Snow moved into western Oklahoma late Sunday afternoon and spread east over the rest of the state through the night.
The snow is expected to mix with or change to sleet and possibly light freezing rain after midnight, the weather service reported.
Cimarron and Texas counties in the Panhandle are the only Oklahoma counties excluded from the winter weather advisory, which expires noon Monday in western and central Oklahoma and 6 p.m. in eastern parts of the state.
Widespread snow accumulations are expected to average 2 inches or less. Snow and sleet are expected to end Monday, and will turn into rain, meteorologists said. Some counties across southern Oklahoma could see a few tenths of an inch of ice before temperatures rise above freezing Monday
“When we wake up, we may be dealing with some light freezing drizzle. I think by mid-morning, we'll see this pushing off into eastern Oklahoma. About that time we'll see temperature above freezing, so we'll start melting off a lot of the ice and snow that might be out there,” Ty Judd, meteorologist at the National Weather Service in Norman said.
Temperatures are expected to be in the upper 20s Monday night, so some refreezing is possible, Judd said. The rest of the snow and ice should be gone by sundown Tuesday.
“We're actually going to warm up this week. On Tuesday, it'll be back up into the 50s,” he said.
At 3 p.m., Oklahoma Highway Patrol troopers reported heavy snowfall from the Texas state line east to Elk City. By 5 p.m., roads in Beaver, Ellis, and Woodward counties were snow-covered and slick, troopers said. Freezing rain and light snow also were reported in Harper and Texas counties.
By 5 p.m., four inches of snow in Roger Mills County was reported to the National Weather Service. Roger Mills County sheriff's dispatcher Chris Clift said emergency responders had to help motorists as their vehicles slid off area roadways. At least two people were hurt in an accident, he said.
Four inches of snow was also reported near Cordell in Washita County. In Clinton, three inches of snow was reported and snowfall of two inches or more was reported at Altus, Elk City, Helena, Hobart, Hollis and Seiling, according to the weather service.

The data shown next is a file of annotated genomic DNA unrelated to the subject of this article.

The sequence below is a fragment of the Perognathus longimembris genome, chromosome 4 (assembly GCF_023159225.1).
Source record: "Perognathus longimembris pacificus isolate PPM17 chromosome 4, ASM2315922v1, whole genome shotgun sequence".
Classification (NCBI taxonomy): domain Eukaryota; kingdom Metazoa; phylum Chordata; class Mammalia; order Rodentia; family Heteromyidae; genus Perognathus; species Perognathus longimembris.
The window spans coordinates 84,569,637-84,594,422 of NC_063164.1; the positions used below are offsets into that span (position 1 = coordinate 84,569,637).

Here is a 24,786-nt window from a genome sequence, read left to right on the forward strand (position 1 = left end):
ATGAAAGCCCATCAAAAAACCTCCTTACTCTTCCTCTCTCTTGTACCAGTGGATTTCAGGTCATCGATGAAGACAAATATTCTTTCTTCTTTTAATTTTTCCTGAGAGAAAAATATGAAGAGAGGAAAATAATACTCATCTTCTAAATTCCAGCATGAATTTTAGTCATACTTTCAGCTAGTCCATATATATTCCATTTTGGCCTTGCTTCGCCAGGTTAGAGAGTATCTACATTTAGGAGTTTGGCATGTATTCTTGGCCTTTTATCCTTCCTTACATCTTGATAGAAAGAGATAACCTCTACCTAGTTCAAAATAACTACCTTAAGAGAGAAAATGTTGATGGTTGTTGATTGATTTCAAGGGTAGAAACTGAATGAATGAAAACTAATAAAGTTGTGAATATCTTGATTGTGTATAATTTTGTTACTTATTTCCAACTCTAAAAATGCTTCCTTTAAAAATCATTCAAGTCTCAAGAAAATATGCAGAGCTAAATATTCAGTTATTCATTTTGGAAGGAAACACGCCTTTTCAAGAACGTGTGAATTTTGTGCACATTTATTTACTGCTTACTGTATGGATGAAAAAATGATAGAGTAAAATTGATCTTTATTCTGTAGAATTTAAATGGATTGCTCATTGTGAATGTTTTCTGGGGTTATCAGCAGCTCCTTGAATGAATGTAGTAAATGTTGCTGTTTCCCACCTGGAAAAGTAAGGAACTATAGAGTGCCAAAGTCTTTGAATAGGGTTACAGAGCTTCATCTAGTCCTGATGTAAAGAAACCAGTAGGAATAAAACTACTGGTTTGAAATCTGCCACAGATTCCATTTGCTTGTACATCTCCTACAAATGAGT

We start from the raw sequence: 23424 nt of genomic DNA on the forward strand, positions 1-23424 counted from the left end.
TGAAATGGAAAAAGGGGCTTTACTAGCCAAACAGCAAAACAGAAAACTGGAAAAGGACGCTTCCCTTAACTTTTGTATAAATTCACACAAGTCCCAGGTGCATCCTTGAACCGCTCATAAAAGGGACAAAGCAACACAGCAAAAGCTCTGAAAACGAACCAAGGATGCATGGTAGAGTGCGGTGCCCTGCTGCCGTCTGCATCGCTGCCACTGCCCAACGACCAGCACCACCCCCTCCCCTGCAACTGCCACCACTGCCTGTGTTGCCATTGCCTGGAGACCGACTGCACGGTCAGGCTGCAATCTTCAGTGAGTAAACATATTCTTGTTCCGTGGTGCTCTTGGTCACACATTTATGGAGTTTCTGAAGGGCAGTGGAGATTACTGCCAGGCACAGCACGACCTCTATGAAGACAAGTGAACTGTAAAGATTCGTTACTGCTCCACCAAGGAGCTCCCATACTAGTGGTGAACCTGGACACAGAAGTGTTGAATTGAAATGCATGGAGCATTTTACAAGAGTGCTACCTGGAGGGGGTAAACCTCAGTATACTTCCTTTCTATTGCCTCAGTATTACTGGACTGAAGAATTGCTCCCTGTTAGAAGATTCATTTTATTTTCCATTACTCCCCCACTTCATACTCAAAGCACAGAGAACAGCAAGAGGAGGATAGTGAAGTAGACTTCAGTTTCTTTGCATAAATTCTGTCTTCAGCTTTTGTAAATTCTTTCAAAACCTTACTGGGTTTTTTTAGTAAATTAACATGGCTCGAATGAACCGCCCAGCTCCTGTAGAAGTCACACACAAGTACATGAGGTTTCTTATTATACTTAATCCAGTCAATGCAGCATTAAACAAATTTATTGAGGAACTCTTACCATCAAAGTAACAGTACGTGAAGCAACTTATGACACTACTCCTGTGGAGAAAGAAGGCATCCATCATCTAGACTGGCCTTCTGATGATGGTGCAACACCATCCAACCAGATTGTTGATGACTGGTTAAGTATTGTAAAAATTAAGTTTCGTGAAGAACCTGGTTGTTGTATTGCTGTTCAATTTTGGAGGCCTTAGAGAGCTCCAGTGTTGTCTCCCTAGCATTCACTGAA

Snow began falling in Oklahoma City just before 9 p.m. The roads were wet, then started becoming slick about 10:30 p.m., according to police and fire radio traffic. Multiple wrecks were reported around the city, but no streets were reported closed.
Southbound lanes of U.S. 270 in Seiling were closed about 6:40 p.m. when several vehicles slid off the road and into a ditch, troopers reported. Traffic was backed up for several miles while the highway was cleared, according to the patrol. The highway was re-opened three hours later.
Schools in Agra, Anadarko, Braman, Cheyenne, Clinton, Davis, Erick, Leedey, Mangum, Reydon, Seiling, Sweetwater, and Weatherford are closed Monday. Southwestern Oklahoma State University in Sayre and Western Oklahoma Christian School are also closed. The University of Oklahoma in Norman, the OU Health Science Center in Oklahoma City, Oklahoma City Community College and Northwestern Oklahoma State University will begin the day at 10 a.m. Monday.
Those expecting to fly out of Will Rogers World Airport on Monday are advised to check with their airline for delays and cancellations.
For up to date school and business closings, go to NewsOK.com.
Hazardous road conditions were reported in Alfalfa, Beaver, Beckham, Blaine, Cleveland, Custer, Dewey, Ellis, Garfield, Grant, Harper, Kay, Kingfisher, Logan, Lincoln, Major, Noble, Oklahoma, Pottawatomie, Roger Mills, Washita, Woods, and Woodward counties by the patrol by 11 p.m. Roads were reportedly slick in Caddo, Cimarron and Texas counties, the patrol said.
In Oklahoma City, trucks treated city bridges and overpasses with a brine solution, which slows the formation of ice, city spokeswoman Kristy Yager said. Early Monday, 24 salt trucks will begin spreading salt along the city's snow routes and are expected to work until noon, Yager said.
In the Oklahoma City area, paramedics responded to seven weather-related crashes between 9 p.m. and 11:45 p.m., Emergency Medical Services Authority spokeswoman Lara O'Leary said.
An EMSA ambulance was struck by a vehicle that slid on ice about 10 p.m. near NW 39 and Council Road. No one was hurt and the patient in the ambulance involved in the wreck was taken by another ambulance to Deaconess hospital, O'Leary said.
State transportation department crews were sanding, salting and plowing roads in western parts of the state Sunday night as roads became slick and hazardous.
Motorists should remain cautious as road conditions will degrade overnight and morning commuters should plan for additional travel time and be alert for slick spots, especially on bridges and overpasses, the transportation department advised.